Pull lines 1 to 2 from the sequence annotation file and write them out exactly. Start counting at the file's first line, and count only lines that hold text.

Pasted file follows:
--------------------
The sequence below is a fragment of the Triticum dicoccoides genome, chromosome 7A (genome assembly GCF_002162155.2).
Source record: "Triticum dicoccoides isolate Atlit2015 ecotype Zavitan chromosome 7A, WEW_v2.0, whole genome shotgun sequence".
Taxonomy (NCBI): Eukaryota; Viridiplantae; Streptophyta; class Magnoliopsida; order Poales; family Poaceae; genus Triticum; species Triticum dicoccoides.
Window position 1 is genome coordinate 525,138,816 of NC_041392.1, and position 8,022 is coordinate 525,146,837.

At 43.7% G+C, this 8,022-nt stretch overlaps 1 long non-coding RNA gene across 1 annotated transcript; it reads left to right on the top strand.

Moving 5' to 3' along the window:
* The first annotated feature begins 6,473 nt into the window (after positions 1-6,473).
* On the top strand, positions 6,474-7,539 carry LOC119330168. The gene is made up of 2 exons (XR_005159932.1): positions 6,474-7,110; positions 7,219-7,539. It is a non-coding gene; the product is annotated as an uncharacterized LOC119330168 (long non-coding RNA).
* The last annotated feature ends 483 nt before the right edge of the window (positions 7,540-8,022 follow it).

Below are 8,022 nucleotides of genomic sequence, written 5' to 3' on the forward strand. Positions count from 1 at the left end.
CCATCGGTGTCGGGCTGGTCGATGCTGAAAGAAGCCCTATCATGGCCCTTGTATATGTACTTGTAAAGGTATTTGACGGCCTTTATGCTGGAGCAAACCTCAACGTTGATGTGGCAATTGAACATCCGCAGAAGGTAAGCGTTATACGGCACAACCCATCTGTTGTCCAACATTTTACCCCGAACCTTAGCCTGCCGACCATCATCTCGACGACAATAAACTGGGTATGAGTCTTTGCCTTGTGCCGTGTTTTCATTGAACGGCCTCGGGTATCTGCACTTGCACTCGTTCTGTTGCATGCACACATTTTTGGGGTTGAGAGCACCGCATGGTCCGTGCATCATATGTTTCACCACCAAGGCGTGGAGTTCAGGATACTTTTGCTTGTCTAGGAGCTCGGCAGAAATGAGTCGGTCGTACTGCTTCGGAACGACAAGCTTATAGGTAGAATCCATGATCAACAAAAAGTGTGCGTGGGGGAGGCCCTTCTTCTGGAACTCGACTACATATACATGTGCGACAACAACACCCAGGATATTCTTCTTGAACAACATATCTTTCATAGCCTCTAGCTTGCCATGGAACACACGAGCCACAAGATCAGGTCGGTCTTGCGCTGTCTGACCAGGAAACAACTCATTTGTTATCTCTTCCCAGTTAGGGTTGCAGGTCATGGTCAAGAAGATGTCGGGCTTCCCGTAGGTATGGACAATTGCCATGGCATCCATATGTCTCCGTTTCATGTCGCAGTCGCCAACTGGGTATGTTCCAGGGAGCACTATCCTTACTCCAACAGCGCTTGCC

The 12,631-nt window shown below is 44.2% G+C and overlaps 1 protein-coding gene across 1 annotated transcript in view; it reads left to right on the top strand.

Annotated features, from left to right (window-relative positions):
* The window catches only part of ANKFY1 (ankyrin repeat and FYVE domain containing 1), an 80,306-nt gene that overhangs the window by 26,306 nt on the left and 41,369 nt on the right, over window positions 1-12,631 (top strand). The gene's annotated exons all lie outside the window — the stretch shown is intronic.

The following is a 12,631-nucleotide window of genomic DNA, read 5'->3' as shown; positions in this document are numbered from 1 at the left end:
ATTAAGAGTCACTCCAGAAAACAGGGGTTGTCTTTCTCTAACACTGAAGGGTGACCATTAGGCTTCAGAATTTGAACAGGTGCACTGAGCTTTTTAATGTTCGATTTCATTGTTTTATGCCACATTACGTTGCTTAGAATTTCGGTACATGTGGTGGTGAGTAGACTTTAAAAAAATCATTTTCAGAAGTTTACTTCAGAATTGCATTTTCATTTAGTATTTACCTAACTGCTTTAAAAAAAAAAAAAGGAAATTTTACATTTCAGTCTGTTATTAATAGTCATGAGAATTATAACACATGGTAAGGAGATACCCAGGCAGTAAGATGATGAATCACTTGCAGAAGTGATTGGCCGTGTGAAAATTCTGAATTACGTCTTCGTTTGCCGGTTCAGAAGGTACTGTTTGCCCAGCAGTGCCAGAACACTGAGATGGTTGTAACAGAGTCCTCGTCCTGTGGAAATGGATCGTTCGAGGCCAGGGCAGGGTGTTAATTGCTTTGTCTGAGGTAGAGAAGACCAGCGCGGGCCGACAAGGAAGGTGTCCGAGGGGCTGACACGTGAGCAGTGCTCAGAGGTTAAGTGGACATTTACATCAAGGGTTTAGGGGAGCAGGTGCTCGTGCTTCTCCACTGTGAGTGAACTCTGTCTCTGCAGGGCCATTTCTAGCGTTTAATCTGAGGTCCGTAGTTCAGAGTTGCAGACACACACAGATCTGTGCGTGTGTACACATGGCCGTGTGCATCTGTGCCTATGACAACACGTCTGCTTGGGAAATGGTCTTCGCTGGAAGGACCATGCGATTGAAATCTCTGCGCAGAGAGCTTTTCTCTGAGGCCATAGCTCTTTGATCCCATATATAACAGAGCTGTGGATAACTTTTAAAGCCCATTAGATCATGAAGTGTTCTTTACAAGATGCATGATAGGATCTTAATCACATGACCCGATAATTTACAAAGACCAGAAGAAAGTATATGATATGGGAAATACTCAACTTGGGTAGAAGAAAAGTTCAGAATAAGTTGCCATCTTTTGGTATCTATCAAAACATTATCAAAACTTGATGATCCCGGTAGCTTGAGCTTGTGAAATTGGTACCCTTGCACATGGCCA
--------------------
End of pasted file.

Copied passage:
The sequence below is a fragment of the Triticum dicoccoides genome, chromosome 7A (genome assembly GCF_002162155.2).
Source record: "Triticum dicoccoides isolate Atlit2015 ecotype Zavitan chromosome 7A, WEW_v2.0, whole genome shotgun sequence".